Organic, Free Range, Grass Fed, and More

Grass FedThese days, the topic of what’s in food is probably less important than what you’re likely to hear about food. People can go for years without discussing their diets, but it’s practically impossible to go a day without hearing terms like organic, omega, or carb. Upon hearing one of these terms, you’ve found evidence that advertisers have used their market research tools and, thus, determined that they need to shove these words down your throat, especially since you probably have no idea what they mean. You see, as long as you don’t know what they mean, they can spin them however they like. Spin: it’s not just for politicians anymore. But these terms do have meaning. And once you understand them, they can help you make smarter food choices.

Foods without labels
Some foods don’t require a label, which makes them harder to spin. These are mainly very fresh and haven’t been tampered with so, in general, they are your healthy alternatives. The spin doctors here play both sides of the fence. When it comes to non-labeled foods, the important issue is how these foods were raised. When it became clear that the reason certain companies could offer lower-priced goods was because they used inferior raising methods, those who didn’t use inferior methods began using terms to help distinguish themselves. When this affected the business of the former, they jumped into the fray and the spin games began. But that’s getting ahead of our topic. Let’s begin by defining which foods don’t require labels.

First are foods like apples, oranges, broccoli, and many other things that you can buy in the state that they come from the earth. Known as fruits, vegetables, and herbs, they’re entirely different than that soda you just bought with “real fruit flavor.” These foods have parts that aren’t really foods, either. Called fiber, it’s the indigestible part of a plant. It has no nutrient value, but it’s still an ultra-important part of your diet because it does all kinds of things, including cleaning out our digestive tract and soaking up excess cholesterol. It’s very important that our diets feature plants. They are loaded with nutrients and fiber and have no man-made ingredients (okay, some have pesticides, which we’ll get to in a minute). When we do things like cook or make juice from these items, they lose their nutrients and fiber, and get a label.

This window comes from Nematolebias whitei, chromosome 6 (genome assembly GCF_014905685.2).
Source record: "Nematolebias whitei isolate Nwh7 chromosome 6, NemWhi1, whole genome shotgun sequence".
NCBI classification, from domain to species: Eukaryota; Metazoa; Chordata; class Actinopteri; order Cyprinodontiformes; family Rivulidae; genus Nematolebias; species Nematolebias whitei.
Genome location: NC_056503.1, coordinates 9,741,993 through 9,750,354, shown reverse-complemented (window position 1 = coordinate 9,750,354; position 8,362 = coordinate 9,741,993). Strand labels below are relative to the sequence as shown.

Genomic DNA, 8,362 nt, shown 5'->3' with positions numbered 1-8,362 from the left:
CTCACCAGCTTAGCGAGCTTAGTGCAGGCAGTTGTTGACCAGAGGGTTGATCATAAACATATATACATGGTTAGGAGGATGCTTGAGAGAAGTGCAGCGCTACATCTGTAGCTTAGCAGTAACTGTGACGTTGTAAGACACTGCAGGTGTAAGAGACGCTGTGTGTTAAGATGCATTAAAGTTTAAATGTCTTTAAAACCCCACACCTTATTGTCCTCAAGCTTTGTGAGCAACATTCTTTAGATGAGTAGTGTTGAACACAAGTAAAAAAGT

Next are grains and legumes. Things like rice and beans—also plants—these foods have more protein and calories than fruits and veggies. They are less easily found in their natural state. Rice, for example, often has its shell stripped, so it’s white. Grains get turned into breads and crackers, often at the expense of their healthiest ingredients. Beans get smashed and have things added to them. As a rule, the closer you can get a legume or grain to its original state, the better it is for you.